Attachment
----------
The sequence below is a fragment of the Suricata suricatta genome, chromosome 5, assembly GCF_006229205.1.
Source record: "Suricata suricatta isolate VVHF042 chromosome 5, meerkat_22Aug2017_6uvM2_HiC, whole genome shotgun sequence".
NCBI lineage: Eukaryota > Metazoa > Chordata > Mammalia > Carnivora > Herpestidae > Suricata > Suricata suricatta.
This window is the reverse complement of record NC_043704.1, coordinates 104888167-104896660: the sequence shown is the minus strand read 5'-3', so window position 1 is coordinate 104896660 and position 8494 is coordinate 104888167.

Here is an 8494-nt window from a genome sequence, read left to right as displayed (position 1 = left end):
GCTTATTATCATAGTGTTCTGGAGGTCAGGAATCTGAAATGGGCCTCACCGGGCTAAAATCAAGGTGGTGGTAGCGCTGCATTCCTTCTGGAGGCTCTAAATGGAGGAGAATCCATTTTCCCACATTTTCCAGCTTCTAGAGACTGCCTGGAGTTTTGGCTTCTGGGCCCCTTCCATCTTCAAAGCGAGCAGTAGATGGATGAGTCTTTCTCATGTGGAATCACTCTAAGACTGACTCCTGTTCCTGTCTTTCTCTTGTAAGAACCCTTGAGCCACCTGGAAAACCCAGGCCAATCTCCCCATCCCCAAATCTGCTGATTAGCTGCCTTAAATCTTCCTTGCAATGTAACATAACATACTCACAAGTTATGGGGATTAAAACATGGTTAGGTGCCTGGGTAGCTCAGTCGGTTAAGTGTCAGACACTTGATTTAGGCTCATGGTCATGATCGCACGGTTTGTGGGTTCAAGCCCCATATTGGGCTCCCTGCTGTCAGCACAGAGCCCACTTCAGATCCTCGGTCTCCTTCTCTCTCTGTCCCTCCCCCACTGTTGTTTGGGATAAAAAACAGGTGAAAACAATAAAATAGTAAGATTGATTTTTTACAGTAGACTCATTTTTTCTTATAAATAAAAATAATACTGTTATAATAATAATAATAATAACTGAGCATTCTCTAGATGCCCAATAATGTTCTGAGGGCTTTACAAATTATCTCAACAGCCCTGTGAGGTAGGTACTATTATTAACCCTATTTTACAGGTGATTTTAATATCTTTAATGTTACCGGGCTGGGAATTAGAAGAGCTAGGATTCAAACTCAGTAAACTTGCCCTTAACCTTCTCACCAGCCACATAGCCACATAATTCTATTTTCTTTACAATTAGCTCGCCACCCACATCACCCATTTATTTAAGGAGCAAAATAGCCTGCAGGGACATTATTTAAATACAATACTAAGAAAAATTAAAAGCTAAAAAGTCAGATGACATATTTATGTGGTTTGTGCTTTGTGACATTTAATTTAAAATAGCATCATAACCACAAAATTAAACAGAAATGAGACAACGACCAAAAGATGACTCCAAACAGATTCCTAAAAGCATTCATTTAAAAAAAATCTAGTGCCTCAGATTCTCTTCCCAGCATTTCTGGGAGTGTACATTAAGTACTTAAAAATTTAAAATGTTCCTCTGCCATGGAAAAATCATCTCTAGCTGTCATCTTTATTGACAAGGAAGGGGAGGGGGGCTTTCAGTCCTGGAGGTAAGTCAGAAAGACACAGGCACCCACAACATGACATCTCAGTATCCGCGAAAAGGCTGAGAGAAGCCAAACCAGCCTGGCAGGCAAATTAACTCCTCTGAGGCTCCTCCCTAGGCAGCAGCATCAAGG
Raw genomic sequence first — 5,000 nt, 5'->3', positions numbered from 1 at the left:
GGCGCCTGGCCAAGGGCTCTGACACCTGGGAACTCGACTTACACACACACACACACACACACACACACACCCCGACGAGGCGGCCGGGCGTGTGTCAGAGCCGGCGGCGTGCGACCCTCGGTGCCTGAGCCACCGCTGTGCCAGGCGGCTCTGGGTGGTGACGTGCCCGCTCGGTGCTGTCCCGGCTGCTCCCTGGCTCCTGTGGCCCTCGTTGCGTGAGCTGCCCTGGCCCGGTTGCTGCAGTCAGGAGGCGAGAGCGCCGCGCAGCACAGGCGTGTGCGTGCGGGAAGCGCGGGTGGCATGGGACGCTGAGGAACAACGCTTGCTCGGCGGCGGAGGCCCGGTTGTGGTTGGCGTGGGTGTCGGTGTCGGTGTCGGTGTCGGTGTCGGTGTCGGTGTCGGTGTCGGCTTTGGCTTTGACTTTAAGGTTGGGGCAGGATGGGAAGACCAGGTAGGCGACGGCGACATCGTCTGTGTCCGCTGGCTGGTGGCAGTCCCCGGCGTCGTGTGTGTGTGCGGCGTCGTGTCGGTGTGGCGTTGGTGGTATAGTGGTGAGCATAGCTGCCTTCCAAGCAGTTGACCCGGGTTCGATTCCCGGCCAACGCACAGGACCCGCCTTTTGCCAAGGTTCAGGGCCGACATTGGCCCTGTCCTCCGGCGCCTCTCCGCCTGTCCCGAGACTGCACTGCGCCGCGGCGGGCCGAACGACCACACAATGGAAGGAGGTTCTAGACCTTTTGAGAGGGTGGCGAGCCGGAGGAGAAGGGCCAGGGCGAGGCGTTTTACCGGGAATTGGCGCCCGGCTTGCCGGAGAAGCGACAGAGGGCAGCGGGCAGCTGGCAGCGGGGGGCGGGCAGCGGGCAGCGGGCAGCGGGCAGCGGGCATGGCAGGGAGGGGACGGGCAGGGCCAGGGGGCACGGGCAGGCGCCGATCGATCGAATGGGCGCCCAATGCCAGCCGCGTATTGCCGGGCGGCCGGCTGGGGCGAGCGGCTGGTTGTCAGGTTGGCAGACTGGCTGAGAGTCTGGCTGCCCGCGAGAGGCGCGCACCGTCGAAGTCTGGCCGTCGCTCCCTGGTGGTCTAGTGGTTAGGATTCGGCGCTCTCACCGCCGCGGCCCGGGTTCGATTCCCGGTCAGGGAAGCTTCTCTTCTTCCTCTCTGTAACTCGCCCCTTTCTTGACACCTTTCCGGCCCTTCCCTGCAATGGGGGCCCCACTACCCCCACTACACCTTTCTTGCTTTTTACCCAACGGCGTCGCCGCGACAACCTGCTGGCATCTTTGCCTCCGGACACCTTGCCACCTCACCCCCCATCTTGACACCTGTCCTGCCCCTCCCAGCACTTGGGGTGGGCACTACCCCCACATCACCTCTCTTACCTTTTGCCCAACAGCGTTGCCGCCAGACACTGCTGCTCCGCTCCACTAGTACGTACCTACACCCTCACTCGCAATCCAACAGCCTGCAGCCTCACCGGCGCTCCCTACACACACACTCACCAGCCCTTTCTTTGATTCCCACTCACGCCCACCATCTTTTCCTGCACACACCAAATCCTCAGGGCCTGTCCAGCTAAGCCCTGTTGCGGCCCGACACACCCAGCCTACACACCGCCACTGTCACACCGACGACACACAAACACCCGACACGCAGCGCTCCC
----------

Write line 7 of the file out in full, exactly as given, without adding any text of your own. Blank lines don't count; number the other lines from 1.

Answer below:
Raw genomic sequence first — 5,000 nt, 5'->3', positions numbered from 1 at the left: